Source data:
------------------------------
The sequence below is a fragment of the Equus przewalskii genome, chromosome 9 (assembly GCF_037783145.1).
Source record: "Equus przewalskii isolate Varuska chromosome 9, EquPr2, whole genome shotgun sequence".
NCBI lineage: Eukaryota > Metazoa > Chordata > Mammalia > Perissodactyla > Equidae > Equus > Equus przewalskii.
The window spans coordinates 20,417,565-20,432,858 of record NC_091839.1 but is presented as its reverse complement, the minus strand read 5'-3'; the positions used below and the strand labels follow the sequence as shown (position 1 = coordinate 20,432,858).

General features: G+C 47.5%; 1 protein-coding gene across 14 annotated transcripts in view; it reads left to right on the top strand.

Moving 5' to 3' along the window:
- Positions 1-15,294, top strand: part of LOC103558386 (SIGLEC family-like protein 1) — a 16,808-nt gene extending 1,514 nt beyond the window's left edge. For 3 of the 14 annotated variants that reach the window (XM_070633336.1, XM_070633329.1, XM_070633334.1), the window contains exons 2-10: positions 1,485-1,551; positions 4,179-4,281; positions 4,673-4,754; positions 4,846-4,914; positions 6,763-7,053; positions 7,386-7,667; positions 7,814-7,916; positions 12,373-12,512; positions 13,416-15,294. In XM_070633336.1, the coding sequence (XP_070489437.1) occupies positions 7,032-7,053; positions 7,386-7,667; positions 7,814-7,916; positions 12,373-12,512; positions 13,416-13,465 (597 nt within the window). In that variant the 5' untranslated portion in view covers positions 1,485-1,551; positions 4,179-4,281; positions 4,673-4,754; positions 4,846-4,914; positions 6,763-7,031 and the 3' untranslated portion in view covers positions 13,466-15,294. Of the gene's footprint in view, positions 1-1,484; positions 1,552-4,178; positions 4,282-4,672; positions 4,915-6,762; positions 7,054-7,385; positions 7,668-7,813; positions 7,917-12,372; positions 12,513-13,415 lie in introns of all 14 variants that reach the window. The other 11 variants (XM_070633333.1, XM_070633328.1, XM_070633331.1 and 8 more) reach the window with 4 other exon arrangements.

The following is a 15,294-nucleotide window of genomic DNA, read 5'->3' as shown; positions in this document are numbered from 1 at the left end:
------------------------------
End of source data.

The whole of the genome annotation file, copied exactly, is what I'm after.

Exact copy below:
The sequence below is a fragment of the Equus przewalskii genome, chromosome 9 (assembly GCF_037783145.1).
Source record: "Equus przewalskii isolate Varuska chromosome 9, EquPr2, whole genome shotgun sequence".
NCBI lineage: Eukaryota > Metazoa > Chordata > Mammalia > Perissodactyla > Equidae > Equus > Equus przewalskii.
The window spans coordinates 20,417,565-20,432,858 of record NC_091839.1 but is presented as its reverse complement, the minus strand read 5'-3'; the positions used below and the strand labels follow the sequence as shown (position 1 = coordinate 20,432,858).

General features: G+C 47.5%; 1 protein-coding gene across 14 annotated transcripts in view; it reads left to right on the top strand.

Moving 5' to 3' along the window:
- Positions 1-15,294, top strand: part of LOC103558386 (SIGLEC family-like protein 1) — a 16,808-nt gene extending 1,514 nt beyond the window's left edge. For 3 of the 14 annotated variants that reach the window (XM_070633336.1, XM_070633329.1, XM_070633334.1), the window contains exons 2-10: positions 1,485-1,551; positions 4,179-4,281; positions 4,673-4,754; positions 4,846-4,914; positions 6,763-7,053; positions 7,386-7,667; positions 7,814-7,916; positions 12,373-12,512; positions 13,416-15,294. In XM_070633336.1, the coding sequence (XP_070489437.1) occupies positions 7,032-7,053; positions 7,386-7,667; positions 7,814-7,916; positions 12,373-12,512; positions 13,416-13,465 (597 nt within the window). In that variant the 5' untranslated portion in view covers positions 1,485-1,551; positions 4,179-4,281; positions 4,673-4,754; positions 4,846-4,914; positions 6,763-7,031 and the 3' untranslated portion in view covers positions 13,466-15,294. Of the gene's footprint in view, positions 1-1,484; positions 1,552-4,178; positions 4,282-4,672; positions 4,915-6,762; positions 7,054-7,385; positions 7,668-7,813; positions 7,917-12,372; positions 12,513-13,415 lie in introns of all 14 variants that reach the window. The other 11 variants (XM_070633333.1, XM_070633328.1, XM_070633331.1 and 8 more) reach the window with 4 other exon arrangements.

The following is a 15,294-nucleotide window of genomic DNA, read 5'->3' as shown; positions in this document are numbered from 1 at the left end: